In a similar vein, the Spicy Crunchy Roll should have wide appeal across all dietary preferences and tastes. Toothsome marinaded kampyo meets yuba and decadent piles of tempura flakes, impossibly grease-less and, as promised, resoundingly crunchy. The spice level is gentle yet bright, clear, and distinct, perfectly cutting through the indulgent topping.

Kiku Sushi clearly isn’t hurting for business, and while I fear jeopardizing my own chances at getting in the door, such edible artistry needs to be celebrated. For a restaurant that never sought vegan accolades, they certainly do treat their plant-based diners to a royal sushi experience.

Kiku Sushi
1316 Gilman St
Berkeley, CA 94706

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The Straight Dough(p)

It was only a matter of time. After releasing a glorious vegan version of their infamous cookie dough ice cream, Ben & Jerry’s has now unveiled the next level of dough indulgence upon the world. Joining the previously limited run of “just the chunks,” vegans will soon see a variation with their names on it appearing in grocery stores and scoop shops nationwide.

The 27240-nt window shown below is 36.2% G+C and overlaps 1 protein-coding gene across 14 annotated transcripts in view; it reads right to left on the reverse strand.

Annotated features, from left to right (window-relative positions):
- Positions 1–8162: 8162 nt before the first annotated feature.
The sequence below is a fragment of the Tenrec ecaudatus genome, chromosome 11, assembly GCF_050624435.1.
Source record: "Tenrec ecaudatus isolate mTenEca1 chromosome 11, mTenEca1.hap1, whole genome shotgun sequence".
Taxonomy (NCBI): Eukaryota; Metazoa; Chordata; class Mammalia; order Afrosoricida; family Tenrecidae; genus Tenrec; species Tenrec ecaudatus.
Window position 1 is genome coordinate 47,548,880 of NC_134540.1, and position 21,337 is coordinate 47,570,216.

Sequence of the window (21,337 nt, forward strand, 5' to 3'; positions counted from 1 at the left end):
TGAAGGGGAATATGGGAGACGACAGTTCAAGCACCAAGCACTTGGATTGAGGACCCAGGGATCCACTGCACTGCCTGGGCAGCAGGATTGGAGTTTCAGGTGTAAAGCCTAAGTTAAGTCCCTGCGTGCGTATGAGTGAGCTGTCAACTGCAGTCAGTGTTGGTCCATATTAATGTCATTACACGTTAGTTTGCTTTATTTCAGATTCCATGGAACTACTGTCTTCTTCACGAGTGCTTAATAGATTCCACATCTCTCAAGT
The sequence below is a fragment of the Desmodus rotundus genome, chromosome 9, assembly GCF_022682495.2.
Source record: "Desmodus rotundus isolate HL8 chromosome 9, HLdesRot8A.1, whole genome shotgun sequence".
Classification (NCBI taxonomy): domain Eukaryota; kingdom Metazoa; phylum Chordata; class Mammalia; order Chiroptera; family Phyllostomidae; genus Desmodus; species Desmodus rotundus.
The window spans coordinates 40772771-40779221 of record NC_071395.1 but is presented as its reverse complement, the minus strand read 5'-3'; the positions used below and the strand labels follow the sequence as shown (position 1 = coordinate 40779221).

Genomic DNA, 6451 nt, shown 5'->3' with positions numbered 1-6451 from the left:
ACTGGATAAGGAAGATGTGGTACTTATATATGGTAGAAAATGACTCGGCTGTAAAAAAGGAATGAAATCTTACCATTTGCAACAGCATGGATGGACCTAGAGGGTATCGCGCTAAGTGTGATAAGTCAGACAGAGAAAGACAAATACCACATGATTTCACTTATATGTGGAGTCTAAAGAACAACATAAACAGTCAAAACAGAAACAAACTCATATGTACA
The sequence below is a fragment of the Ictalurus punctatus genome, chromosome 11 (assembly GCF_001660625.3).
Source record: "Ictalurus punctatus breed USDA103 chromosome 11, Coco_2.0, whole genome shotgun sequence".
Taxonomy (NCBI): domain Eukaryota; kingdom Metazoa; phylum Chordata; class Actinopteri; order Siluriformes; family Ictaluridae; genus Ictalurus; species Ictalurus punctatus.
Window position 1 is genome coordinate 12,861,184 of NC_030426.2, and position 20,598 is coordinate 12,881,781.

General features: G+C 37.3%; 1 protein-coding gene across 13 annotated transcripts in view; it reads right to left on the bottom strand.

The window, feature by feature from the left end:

This is the real deal; the straight dough(p). Cylindrical extrusions exactly like you would see rolling down factory conveyor belts, destined for an unceremonious ice cream burial. Now, they’ve been freed of that typical, undistinguished fate for a glorious full feature. No longer the sidekick but the true hero, every nuance of their buttery, brown sugar sweetness can be properly appreciated. Never before have I tasted anything so closely matched to the flavors of homemade dough without reaching right into the bowl of my stand mixer.

Suddenly, I’m three years old again, standing on a chair to see over the tiled kitchen counter while my mom prepares cookies. Stretching to reach the very edge of the beater, I surreptitiously swipe tiny morsels of soft batter, one after another, letting the flavors explode across my palate and slowly dissipate before going in for another bit. Each stolen taste was just enough to flood my senses with the slightly grainy texture of undissolved sugar and flour, subtly balanced salted edge, and deeply satisfying richness. Stealthy, I was not, but my mom charitably humored my advances, pretending to be engaged with very complicated oven calibration every now and then while I made my moves.